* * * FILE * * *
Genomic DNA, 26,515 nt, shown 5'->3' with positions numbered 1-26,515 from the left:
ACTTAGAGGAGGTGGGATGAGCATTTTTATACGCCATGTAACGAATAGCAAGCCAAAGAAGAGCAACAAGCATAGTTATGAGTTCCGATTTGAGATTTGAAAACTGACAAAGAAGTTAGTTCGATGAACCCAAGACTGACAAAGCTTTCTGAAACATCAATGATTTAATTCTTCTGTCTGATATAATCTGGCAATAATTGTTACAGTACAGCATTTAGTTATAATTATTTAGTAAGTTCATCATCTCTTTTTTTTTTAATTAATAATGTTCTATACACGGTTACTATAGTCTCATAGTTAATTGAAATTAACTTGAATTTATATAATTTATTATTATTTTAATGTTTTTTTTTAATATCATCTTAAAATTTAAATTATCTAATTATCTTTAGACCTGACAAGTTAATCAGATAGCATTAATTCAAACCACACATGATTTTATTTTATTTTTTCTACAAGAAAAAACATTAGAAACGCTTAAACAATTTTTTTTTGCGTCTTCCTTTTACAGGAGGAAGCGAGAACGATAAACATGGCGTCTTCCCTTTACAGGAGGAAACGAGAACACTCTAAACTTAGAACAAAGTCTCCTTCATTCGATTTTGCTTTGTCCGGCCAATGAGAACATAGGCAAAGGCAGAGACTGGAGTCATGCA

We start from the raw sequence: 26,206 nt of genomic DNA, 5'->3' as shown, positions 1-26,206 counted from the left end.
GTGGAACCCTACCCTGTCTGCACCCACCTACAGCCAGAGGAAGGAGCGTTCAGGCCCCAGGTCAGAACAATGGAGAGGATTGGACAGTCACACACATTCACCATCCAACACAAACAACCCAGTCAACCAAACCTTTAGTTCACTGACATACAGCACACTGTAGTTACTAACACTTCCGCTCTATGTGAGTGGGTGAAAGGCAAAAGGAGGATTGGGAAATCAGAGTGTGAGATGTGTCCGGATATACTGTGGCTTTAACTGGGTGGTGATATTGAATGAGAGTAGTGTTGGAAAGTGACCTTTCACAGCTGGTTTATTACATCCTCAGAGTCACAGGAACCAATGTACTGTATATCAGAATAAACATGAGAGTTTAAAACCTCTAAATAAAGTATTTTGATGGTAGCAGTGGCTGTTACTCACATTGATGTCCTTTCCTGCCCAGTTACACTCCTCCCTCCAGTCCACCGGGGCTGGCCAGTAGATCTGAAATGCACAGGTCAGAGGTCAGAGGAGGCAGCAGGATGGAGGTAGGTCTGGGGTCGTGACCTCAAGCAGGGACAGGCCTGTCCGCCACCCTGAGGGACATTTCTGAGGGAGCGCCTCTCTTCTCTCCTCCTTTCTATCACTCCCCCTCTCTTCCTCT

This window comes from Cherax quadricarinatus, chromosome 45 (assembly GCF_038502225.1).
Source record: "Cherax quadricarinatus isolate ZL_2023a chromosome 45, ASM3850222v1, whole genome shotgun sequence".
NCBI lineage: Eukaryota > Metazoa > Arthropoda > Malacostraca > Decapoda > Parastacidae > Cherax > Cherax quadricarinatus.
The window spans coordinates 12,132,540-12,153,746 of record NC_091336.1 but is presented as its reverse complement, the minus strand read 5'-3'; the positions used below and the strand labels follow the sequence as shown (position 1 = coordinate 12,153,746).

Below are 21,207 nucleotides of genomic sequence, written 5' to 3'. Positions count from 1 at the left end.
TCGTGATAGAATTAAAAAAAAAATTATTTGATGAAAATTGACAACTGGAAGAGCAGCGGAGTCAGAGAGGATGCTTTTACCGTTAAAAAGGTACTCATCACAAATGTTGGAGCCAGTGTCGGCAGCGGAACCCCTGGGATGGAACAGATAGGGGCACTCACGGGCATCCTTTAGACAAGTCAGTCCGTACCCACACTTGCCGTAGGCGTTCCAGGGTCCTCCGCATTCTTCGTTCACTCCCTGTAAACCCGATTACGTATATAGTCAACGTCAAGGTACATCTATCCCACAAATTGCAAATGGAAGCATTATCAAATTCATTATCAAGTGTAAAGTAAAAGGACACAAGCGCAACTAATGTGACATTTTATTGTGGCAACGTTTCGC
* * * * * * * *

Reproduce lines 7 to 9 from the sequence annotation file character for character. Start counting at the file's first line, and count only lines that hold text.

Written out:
NCBI lineage: Eukaryota > Metazoa > Arthropoda > Malacostraca > Decapoda > Parastacidae > Cherax > Cherax quadricarinatus.
The window spans coordinates 12,132,540-12,153,746 of record NC_091336.1 but is presented as its reverse complement, the minus strand read 5'-3'; the positions used below and the strand labels follow the sequence as shown (position 1 = coordinate 12,153,746).

Below are 21,207 nucleotides of genomic sequence, written 5' to 3'. Positions count from 1 at the left end.